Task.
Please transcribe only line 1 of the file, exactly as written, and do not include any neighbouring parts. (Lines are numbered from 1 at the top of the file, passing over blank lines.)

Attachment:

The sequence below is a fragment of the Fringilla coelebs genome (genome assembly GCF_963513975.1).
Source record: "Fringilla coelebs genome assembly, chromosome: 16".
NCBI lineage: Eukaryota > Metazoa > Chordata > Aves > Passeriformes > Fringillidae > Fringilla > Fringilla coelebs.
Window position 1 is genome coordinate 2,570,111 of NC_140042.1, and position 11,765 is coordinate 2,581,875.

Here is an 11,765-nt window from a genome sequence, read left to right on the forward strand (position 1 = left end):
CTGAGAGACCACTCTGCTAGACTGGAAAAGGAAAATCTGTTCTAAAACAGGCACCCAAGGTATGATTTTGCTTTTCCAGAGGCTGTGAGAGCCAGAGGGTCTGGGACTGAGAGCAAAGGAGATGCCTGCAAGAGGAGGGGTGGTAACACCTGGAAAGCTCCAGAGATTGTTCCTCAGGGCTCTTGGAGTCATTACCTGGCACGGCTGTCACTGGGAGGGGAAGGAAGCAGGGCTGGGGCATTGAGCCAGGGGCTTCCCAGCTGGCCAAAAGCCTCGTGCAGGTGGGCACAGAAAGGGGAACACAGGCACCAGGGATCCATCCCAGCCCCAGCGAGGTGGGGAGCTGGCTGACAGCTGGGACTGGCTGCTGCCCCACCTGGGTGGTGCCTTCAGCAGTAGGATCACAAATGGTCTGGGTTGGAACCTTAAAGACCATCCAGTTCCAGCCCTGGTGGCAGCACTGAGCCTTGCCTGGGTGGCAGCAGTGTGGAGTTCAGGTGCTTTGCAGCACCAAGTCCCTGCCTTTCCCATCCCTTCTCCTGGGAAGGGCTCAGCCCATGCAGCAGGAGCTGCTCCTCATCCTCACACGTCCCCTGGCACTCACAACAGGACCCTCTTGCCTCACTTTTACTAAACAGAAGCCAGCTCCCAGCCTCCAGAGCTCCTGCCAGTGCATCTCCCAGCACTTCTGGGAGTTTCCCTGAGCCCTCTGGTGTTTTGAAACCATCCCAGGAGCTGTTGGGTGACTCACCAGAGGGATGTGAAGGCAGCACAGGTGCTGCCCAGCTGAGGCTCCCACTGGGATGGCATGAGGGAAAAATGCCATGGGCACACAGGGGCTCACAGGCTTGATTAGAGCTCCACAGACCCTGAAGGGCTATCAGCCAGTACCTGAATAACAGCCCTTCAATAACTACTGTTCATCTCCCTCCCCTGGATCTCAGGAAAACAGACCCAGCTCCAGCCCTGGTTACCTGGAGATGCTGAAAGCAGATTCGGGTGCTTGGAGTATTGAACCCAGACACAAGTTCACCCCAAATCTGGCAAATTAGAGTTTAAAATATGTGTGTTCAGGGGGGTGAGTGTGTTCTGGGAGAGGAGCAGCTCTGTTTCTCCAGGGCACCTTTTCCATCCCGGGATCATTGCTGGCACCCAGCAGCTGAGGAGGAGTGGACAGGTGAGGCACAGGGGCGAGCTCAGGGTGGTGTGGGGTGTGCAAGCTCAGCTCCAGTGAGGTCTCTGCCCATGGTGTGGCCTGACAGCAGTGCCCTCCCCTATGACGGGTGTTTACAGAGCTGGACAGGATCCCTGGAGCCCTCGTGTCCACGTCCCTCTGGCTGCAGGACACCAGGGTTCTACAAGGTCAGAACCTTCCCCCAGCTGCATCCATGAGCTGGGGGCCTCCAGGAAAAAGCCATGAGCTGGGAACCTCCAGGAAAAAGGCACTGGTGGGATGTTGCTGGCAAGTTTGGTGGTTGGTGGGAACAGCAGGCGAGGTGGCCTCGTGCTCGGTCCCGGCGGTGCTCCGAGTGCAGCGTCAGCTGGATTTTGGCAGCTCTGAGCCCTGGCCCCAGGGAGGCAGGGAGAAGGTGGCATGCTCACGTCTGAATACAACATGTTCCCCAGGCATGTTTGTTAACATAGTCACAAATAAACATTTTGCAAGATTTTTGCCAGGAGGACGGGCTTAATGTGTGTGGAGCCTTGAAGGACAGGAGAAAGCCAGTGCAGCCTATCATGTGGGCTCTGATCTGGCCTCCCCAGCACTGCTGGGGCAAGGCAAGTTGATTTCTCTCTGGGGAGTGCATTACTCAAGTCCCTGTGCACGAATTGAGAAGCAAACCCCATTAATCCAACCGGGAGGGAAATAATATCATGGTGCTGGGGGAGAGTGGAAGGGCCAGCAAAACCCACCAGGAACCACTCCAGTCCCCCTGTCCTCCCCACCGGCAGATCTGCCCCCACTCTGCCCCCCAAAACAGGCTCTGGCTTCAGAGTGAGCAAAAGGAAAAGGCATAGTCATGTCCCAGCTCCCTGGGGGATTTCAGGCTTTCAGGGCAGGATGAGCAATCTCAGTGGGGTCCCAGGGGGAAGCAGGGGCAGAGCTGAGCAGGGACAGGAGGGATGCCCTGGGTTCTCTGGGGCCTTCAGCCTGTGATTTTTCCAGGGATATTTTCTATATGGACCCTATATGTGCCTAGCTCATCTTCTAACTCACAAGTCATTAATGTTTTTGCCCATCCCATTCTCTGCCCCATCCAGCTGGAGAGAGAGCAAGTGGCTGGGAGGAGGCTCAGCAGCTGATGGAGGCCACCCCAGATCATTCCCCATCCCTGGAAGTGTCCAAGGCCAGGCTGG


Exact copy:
The sequence below is a fragment of the Fringilla coelebs genome (genome assembly GCF_963513975.1).